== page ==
Chicago Park District leaders sat on a lifeguard abuse complaint for more than 6 months, a new report finds

Pool
The Chicago Park District released an investigative report on the handling of allegations of sexual assault against lifeguards at the city's beaches and pools. Manuel Martinez / WBEZ
Pool
The Chicago Park District released an investigative report on the handling of allegations of sexual assault against lifeguards at the city's beaches and pools. Manuel Martinez / WBEZ

Chicago Park District leaders sat on a lifeguard abuse complaint for more than 6 months, a new report finds

A report from a former federal prosecutor Tuesday strongly criticized the Chicago Park District’s response to widespread allegations of sexual harassment, abuse and assault against lifeguards at the city’s beaches and pools.

The newly released, richly detailed report immediately prompted a wave of firings of top parks officials — and apologies to the girls and young women who have suffered in a toxic workplace culture at the park district’s Aquatics Department.

More than two years after the first complaints went to the park district’s then-chief executive, the agency’s leaders released the 40-page report from the law firm of Arnold & Porter — which was hired less than two months ago to look into the issue independently.

The review concluded that Michael Kelly — who resigned under pressure from the mayor and many City Council members last month after more than a decade as the park district’s CEO and general superintendent — knew about the explosive allegations far longer than previously revealed.

And investigators accused Kelly of doing nothing to investigate the complaints immediately, contrary to his public claims before he was forced out.

Kelly received complaints from the parents of a young female lifeguard who worked at Oak Street Beach in August 2019, the report found. That was nearly seven months before the lifeguard herself sent him an email alleging “extreme abuse” at the iconic Lake Michigan beach in February 2020.

Kelly told her he would turn the matter over to the park district’s internal watchdog but the inspector general was notified only 41 more days later, after the mayor’s office forwarded a second complaint from another young former lifeguard.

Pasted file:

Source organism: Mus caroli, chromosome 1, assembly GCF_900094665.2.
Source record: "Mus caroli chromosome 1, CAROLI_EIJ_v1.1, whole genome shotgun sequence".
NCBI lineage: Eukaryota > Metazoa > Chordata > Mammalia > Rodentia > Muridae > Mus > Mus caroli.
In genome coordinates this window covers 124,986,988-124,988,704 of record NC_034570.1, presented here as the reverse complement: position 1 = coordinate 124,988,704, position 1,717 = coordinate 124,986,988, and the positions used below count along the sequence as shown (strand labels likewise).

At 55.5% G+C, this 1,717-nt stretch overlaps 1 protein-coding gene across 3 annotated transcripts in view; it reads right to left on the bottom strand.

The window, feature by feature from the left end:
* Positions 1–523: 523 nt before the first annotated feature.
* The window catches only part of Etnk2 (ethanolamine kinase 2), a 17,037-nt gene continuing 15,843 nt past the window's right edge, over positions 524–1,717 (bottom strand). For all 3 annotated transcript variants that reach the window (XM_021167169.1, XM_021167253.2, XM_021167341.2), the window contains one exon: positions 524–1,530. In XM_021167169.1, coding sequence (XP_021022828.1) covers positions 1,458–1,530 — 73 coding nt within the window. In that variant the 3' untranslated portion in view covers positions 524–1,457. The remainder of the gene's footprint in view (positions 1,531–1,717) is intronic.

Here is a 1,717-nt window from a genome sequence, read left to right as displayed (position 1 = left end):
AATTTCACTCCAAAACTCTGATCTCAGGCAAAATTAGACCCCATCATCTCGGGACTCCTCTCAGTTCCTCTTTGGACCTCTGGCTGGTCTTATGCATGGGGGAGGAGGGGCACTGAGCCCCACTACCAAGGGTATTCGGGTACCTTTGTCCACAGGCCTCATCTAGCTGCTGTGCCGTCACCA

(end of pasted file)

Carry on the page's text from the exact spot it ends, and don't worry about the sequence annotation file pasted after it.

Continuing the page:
Valarie Hays, a former federal prosecutor now at Arnold & Porter, led the external investigation. She concluded that Kelly violated the park district’s policy by not reporting complaints of serious misconduct to human resources officials within five days of learning the allegations.

The independent investigators also found fault with the response from three other high-ranking park district officials: Alonzo Williams, Eric Fischer and Adam Bueling.

Rosa Escareno, who recently replaced Kelly and is serving as interim CEO, said Tuesday she fired the three men. Escareno said she was “absolutely stunned and horrified by what I read” in the report from Hays.

And the lawyers alleged that park district leaders did not take any “corrective action” to reform the lifeguard corps and prevent continued problems until late April — when WBEZ first reported on an internal investigation into “dozens” of serious allegations.

“Between mid-March 2020 and mid-April 2021, a period of slightly over a year, A&P found no evidence that the CPD pursued any material corrective actions to address the allegations set forth in the Original Complaints,” the investigators said.

They said the evidence they saw showed that reform attempts “quickly ramped up beginning on April 27, 2021” — the same day as the first story about the scandal, by WBEZ.

Board President Avis LaVelle Tuesday afternoon apologized for the inadequate investigation and slow response to the complaints of abuse and allegations of mistreatment.

“Their allegations were credible and taken seriously from the point they were turned over to the Inspector General in March of 2020,” LaVelle said in a statement. “We were simply dysfunctional in our approach to this investigation, and I apologize for what has been a slow, tortured process.”

But at a news conference with Escareno and Hays, LaVelle repeatedly sought to deflect blame toward Kelly, saying she trusted him to institute reforms and he misled her. Kelly stepped down from his $230,000-a-year post on Oct. 9, after Chicago Mayor Lori Lightfoot said he should be fired over the lifeguard abuse scandal.

Kelly could not be reached for comment.

Lightfoot said Tuesday in a statement that the lifeguards who came forward to complain — and all of the park district’s employees — deserved better than the response they got from parks managers.

“I am outraged and appalled by these findings, particularly those that show that the people entrusted to lead the Park District were aware of these heinous allegations of bullying, intimidation, sexual harassment, and assault and chose to do very little in response,” she wrote. “It is clear that all the way to the top of Park District senior leadership absolutely failed to take these complaints seriously. The investigations themselves were, until recently, also hampered by unacceptable layers of incompetence.”

“To the survivors, this investigation is the first step in the process of bringing justice, accountability, and healing,” the mayor added. “I made a promise that you will be believed, abusers will be held accountable, and that we will change the culture of our institutions to minimize any opportunity for harm to occur. This is the moment where that process begins.”

LaVelle: ‘It’s not fair’ to blame me